Researchers have finally found an answer to a question they have been asking for years: Recent data and satellite information have indicated what has been driving the rapid loss of ice in Western Antarctica.
Glaciologists from the University of Colorado at Boulder and NASA's Goddard Space Flight Center in Maryland have combined data from various sources to determine why Western Antarctica two regions of it in particular, Pine Island and the Antarctic Peninsula have been losing ice mass so rapidly.
They have found that it comes down to wind and underwater channels carved beneath the ice that allow warmer waters to seep in.
"The westerly wind pattern drives everything in Antarctica," said Ted Scambos, a glaciologist at the National Snow and Ice Data Center in Boulder, Colo.
Over the past decades, the westerlies have become stronger, and as the wind moves faster, so does the water around the ice.
"Increased winds drag surface water faster, and this coupled with the Coriolis steers the water to the left and away from the continent, which leads to upwelling of warmer water into the area," said Bob Bindschadler, of NASA Goddard Center. (The Coriolis effect is due to the Earth's rotation, and causes air and fluid patterns such as ocean currents to deflect to the right in the Northern Hemisphere and deflect to the left in the Southern Hemisphere.)
This warmer water in turn, contributes to the melting of the ice shelves, several of which have disintegrated in recent years, including the Larsen A and B ice shelves.
Airborne data showed the ice shelf was up to 492 feet (150 meters) thinner when the warmer water was present, allowing Bindschadler's team to establish a direct link between the rate of ice shelf melting and atmospheric wind speed. When the team accounted for the heat coming in and the ice lost, they concluded that only 22 percent of the heat is used in melting.
"Only one-fifth of the heat under the ice shelf is actually converted to ice melt," Bindschandler said. "Most stays beneath the shelf, which leaves them vulnerable."
NASA's Ice Bridge mission provided measurements beneath the ice shelves that indicated how this warm water was taking its toll on not only the ice shelves, but Antarctica's land-bound ice sheets as well.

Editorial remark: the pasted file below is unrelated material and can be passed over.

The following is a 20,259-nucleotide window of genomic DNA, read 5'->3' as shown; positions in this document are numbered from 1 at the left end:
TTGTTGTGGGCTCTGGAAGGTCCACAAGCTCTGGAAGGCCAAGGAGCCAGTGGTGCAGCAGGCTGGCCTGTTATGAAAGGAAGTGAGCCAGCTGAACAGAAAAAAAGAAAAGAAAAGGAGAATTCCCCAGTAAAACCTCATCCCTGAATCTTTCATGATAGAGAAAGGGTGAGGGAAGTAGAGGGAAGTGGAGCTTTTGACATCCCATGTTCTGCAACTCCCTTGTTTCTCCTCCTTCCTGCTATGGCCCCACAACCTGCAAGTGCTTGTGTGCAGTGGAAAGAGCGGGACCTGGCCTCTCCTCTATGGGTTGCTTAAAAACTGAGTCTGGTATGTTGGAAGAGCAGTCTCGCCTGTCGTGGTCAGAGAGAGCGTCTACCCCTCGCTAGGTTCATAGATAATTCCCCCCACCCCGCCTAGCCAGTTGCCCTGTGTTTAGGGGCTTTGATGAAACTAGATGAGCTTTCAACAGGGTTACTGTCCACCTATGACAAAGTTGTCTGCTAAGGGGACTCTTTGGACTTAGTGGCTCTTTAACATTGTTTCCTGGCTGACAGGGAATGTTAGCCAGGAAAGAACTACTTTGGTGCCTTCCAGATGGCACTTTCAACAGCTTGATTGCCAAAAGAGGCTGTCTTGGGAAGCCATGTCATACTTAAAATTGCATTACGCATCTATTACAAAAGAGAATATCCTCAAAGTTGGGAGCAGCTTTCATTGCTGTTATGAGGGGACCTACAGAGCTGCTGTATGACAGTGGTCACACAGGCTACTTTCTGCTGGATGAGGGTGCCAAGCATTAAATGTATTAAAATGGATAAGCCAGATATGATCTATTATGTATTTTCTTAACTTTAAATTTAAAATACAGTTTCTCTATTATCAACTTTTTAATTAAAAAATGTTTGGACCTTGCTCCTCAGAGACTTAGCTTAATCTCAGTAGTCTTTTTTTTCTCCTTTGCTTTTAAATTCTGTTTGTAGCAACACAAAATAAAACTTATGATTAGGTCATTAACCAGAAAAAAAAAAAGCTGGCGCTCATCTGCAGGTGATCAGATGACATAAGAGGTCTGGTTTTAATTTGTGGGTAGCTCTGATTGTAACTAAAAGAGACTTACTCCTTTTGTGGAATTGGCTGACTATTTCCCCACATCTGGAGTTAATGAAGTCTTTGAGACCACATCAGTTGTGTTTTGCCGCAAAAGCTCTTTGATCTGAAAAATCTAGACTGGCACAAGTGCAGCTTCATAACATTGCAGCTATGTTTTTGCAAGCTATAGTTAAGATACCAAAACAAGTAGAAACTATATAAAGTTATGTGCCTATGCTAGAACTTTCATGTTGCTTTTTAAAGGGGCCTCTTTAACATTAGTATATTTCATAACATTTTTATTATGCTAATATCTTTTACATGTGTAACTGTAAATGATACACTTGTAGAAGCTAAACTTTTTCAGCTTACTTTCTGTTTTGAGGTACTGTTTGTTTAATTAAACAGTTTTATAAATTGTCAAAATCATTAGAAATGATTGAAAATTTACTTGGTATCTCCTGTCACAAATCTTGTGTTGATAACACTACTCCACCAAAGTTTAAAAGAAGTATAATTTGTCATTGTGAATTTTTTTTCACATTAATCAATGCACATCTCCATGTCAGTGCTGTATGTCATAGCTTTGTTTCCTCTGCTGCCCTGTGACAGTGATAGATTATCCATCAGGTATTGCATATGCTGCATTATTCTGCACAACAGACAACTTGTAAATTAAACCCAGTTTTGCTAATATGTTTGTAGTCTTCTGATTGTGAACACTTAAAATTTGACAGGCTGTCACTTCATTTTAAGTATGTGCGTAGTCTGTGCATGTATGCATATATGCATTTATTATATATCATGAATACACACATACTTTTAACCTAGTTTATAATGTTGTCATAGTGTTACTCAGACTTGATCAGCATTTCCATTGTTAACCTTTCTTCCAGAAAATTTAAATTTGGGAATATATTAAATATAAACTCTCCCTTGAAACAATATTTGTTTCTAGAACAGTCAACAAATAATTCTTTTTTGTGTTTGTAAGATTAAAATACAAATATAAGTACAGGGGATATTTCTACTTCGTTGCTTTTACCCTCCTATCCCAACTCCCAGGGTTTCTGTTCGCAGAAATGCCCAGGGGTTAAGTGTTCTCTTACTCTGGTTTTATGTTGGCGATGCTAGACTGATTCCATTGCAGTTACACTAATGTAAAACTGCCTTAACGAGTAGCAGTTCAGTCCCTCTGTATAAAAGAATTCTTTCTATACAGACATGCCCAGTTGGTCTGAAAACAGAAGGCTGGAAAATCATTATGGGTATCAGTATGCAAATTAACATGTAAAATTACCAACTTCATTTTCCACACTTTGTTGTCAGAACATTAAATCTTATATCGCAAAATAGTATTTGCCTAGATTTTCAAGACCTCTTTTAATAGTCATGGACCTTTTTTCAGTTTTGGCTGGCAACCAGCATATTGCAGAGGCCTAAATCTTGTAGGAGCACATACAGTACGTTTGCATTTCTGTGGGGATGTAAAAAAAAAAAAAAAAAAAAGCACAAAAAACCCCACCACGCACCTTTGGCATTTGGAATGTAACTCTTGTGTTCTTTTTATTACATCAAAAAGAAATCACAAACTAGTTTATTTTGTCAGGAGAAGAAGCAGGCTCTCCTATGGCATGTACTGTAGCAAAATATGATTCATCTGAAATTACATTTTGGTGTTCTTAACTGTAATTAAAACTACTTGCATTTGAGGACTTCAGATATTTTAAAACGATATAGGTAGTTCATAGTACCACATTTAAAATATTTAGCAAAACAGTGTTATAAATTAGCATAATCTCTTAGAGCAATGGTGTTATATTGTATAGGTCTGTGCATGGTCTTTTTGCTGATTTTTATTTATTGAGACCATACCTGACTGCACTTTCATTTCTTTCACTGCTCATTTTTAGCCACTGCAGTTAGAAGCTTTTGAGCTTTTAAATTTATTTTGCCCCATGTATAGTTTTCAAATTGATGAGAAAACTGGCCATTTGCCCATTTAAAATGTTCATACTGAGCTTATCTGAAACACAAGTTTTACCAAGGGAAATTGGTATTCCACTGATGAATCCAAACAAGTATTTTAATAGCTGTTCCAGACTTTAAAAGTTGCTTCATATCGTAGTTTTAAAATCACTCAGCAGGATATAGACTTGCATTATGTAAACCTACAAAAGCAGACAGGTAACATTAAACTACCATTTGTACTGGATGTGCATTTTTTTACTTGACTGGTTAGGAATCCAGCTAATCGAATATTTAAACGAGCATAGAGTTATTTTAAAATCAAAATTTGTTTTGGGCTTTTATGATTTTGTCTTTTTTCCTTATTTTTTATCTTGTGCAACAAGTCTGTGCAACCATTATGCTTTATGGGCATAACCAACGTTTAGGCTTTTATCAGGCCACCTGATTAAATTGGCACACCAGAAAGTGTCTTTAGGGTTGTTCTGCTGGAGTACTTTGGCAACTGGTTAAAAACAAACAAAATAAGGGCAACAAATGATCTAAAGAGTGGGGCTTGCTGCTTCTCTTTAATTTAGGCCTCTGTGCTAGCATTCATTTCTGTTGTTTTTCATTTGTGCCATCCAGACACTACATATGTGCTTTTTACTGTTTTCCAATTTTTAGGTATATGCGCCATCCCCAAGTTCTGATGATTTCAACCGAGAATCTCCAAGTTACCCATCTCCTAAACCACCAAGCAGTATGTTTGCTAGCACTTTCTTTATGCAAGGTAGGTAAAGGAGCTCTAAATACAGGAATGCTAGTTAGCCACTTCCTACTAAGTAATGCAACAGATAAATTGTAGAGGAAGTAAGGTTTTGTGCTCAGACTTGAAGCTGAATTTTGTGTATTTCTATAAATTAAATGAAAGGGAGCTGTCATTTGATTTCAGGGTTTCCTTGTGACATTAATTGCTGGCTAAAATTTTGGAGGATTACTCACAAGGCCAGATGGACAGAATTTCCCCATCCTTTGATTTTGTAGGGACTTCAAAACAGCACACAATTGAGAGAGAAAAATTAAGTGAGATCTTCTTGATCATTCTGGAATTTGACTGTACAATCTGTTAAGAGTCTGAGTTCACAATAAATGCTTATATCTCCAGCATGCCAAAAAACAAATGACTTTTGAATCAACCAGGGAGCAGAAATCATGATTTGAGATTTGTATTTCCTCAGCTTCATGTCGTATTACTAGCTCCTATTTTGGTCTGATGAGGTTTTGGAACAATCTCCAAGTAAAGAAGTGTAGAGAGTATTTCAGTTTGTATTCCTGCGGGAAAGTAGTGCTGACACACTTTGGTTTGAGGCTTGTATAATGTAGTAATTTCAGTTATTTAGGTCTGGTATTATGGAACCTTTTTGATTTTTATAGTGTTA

IceBridge is a six-year campaign to survey and monitor areas of Earth's polar ice sheets, glaciers and sea ice and how they are responding to climate change.
"Deep channels under the ice allow warm water to flow all the way to the grounding line, where the ice shelf meets the bedrock," said Michael Studinger, a researcher with the mission. "These channels provide a pathway for the warm water to reach the ice sheet itself."
The effects have been imprinted onto the bottom of the ice shelves. Bindschandler and his team observed waves on the top of the ice sheets that were between 33 and 48 feet (10 and 15 meters) tall; when they correlated those to waves on the bottom of the ice shelf , there was a noticeable difference.
"Underneath these waves were much larger waves on the bottom of the ice shelves, caused by melting," Bindschandler said. The waves on the bottom were between 328 and 492 feet (100 to 150 meters).
The IceBridge mission will continue to measure the ice in flyover missions next year, and Scambos and his team have placed instruments on glaciers just south of the area where the shelves disintegrated. The instruments and new aircraft flights will provide further insight into shelf break-up and the onset of ice acceleration. Researchers anticipate that further warming will lead to further glacier speed-ups.
"Understanding of the process of ice loss is necessary to predict what will happen with sea level rise in the coming century," Scambos said.